Masking of a nuclear signal motif by monoubiquitination leads to mislocalization and degradation of the regulatory enzyme cytidylyltransferase.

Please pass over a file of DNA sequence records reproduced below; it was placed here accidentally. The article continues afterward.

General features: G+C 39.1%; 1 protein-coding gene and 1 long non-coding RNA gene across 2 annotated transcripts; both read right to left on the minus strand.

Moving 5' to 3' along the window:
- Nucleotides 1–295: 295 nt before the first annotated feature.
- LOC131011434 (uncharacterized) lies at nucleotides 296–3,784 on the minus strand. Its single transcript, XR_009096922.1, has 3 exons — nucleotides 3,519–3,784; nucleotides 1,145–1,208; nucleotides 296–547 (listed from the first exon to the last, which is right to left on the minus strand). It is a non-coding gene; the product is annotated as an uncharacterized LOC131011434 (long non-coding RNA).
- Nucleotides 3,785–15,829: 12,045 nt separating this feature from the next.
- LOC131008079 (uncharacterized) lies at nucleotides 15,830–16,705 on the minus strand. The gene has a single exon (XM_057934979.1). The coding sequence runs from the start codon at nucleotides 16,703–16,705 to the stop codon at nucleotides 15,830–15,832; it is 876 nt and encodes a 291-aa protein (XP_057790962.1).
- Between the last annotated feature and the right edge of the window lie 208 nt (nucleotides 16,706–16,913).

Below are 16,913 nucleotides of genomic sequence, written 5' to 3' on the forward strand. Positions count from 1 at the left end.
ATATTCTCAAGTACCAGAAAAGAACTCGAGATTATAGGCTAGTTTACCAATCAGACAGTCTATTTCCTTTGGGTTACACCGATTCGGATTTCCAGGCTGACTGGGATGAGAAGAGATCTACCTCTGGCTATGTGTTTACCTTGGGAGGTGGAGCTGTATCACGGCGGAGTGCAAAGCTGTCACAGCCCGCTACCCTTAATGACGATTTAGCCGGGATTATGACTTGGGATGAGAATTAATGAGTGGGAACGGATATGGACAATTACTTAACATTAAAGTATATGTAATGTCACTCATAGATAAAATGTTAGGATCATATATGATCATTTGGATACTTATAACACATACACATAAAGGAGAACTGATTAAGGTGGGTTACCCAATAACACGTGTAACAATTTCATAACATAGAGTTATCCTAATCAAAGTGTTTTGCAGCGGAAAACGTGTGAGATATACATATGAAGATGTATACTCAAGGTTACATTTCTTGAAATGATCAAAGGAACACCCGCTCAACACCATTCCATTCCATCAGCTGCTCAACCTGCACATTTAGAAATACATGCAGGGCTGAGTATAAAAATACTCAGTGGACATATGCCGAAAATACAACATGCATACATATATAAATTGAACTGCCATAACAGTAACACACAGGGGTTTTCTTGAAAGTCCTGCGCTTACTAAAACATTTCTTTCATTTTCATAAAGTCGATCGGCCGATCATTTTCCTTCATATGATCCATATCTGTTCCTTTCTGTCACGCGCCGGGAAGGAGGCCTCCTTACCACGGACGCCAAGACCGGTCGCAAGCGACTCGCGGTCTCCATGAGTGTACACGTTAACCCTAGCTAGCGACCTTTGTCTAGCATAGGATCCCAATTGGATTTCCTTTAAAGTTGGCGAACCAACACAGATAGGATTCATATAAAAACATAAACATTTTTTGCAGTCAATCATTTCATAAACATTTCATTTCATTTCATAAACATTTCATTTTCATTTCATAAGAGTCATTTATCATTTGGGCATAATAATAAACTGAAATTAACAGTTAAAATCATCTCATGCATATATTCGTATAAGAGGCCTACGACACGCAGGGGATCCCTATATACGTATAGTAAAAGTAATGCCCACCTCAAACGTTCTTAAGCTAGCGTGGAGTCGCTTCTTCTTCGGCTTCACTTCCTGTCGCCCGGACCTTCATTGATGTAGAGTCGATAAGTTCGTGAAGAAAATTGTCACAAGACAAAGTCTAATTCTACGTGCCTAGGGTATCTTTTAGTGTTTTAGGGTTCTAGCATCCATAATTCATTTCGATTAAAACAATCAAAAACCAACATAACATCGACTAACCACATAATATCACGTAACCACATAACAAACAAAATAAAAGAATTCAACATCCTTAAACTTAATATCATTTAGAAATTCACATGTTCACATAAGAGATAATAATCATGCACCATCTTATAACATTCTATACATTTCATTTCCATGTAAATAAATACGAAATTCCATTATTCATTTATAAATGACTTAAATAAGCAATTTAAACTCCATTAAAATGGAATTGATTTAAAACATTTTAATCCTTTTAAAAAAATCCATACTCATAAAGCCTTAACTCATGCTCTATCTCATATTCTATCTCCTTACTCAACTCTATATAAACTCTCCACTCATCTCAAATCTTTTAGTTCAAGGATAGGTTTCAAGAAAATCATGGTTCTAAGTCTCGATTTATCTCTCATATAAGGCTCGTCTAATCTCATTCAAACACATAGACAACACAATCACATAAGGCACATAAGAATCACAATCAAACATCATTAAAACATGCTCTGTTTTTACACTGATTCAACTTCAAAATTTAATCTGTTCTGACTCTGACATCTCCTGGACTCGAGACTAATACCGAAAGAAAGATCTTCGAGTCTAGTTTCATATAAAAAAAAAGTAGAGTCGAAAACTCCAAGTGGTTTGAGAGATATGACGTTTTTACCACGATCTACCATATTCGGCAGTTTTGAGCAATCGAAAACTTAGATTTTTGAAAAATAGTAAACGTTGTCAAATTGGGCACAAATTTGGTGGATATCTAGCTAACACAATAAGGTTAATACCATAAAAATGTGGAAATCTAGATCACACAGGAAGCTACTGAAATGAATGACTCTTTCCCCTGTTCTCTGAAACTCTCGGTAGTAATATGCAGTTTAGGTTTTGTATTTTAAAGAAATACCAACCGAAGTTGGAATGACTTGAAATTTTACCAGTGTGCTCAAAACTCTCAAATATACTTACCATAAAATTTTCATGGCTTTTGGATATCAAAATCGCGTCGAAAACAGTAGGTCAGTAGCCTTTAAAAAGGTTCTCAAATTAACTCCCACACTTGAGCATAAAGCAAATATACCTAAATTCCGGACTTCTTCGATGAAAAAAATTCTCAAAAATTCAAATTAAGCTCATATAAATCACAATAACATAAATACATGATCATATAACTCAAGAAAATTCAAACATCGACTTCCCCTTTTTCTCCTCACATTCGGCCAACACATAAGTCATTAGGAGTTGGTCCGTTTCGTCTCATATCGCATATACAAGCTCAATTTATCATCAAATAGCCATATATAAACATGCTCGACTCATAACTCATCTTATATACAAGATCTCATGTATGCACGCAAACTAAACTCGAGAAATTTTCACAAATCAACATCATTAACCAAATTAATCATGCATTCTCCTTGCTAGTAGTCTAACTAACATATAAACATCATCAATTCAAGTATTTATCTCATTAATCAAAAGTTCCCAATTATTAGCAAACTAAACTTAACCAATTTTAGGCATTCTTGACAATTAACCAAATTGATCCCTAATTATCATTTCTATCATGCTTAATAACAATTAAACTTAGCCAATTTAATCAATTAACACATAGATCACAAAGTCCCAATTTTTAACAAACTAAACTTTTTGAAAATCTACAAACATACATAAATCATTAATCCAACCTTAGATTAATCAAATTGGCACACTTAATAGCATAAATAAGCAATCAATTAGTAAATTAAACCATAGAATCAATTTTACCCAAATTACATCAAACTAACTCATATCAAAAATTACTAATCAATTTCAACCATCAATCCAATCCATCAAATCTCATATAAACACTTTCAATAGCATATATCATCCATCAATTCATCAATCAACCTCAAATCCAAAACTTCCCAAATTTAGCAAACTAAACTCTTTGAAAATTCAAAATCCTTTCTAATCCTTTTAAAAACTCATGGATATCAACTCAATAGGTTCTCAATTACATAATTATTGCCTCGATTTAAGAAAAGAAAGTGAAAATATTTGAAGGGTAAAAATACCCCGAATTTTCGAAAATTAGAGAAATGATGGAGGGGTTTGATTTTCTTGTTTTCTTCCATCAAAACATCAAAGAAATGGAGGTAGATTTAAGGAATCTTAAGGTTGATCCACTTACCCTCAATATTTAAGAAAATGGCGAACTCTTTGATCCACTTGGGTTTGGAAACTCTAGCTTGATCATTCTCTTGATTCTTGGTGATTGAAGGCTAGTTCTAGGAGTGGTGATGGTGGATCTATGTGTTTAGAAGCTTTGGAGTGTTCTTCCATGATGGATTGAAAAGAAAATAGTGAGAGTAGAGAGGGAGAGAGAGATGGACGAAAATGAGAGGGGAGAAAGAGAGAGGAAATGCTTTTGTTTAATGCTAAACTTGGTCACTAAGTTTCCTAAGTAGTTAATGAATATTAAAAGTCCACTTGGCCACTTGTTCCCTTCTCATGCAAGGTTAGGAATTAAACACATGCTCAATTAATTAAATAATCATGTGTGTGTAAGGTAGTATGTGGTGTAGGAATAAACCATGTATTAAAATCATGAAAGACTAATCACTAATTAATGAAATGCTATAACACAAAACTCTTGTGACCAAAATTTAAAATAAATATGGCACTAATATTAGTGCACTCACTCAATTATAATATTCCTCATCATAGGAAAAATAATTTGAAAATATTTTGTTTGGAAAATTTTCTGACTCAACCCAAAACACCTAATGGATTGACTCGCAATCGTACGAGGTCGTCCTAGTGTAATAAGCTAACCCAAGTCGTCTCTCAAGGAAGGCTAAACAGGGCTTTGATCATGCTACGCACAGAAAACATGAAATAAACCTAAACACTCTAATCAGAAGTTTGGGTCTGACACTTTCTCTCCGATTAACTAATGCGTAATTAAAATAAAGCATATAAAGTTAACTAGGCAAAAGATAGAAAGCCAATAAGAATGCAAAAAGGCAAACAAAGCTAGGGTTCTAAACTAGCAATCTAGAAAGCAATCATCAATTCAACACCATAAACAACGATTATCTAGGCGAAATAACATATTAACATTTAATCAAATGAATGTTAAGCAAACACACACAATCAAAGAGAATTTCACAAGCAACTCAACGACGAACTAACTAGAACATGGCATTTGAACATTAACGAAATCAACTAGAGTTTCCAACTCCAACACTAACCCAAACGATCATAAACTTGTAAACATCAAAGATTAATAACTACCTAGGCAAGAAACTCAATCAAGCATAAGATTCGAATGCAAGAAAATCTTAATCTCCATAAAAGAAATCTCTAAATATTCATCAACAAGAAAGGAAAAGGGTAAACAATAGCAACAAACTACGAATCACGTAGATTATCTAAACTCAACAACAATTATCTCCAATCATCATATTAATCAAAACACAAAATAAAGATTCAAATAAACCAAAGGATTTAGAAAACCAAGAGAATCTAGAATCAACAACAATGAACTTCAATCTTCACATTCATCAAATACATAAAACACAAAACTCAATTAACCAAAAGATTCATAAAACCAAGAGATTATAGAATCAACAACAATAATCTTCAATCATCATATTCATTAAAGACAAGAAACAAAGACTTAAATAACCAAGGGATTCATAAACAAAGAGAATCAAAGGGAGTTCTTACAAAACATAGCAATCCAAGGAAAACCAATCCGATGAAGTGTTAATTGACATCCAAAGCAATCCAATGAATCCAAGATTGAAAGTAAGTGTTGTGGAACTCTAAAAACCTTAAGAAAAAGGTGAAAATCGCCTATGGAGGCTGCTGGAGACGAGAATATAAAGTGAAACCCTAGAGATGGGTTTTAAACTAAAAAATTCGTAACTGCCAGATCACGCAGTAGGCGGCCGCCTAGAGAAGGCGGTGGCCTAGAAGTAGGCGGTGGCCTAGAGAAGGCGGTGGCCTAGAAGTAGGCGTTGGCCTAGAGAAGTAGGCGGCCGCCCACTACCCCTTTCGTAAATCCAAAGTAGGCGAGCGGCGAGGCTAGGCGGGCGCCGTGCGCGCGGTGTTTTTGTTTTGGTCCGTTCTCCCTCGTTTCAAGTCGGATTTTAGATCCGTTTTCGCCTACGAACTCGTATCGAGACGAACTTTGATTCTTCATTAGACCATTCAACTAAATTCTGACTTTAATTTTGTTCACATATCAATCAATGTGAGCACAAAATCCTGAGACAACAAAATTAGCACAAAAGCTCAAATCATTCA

Monoubiquitination aids in the nuclear export and entrance of proteins into the lysosomal degradative pathway, although the mechanisms are unknown. Cytidylyltransferase (CCTalpha) is a proteolytically sensitive lipogenic enzyme containing an NH(2)-terminal nuclear localization signal (NLS). We show here that CCTalpha is monoubiquitinated at a molecular site (K(57)) juxtaposed near its NLS, resulting in disruption of its interaction with importin-alpha, nuclear exclusion, and subsequent degradation within the lysosome. Cellular expression of a CCTalpha-ubiquitin fusion protein that mimics the monoubiquitinated enzyme resulted in cytoplasmic retention. A CCTalpha K(57R) mutant exhibited an extended half-life, was retained in the nucleus, and displayed proteolytic resistance. Importantly, by using CCTalpha-ubiquitin hybrid constructs that vary in the intermolecular distance between ubiquitin and the NLS, we show that CCTalpha monoubiquitination masks its NLS, resulting in cytoplasmic retention. These results unravel a unique molecular mechanism whereby monoubiquitination governs the trafficking and life span of a critical regulatory enzyme in vivo.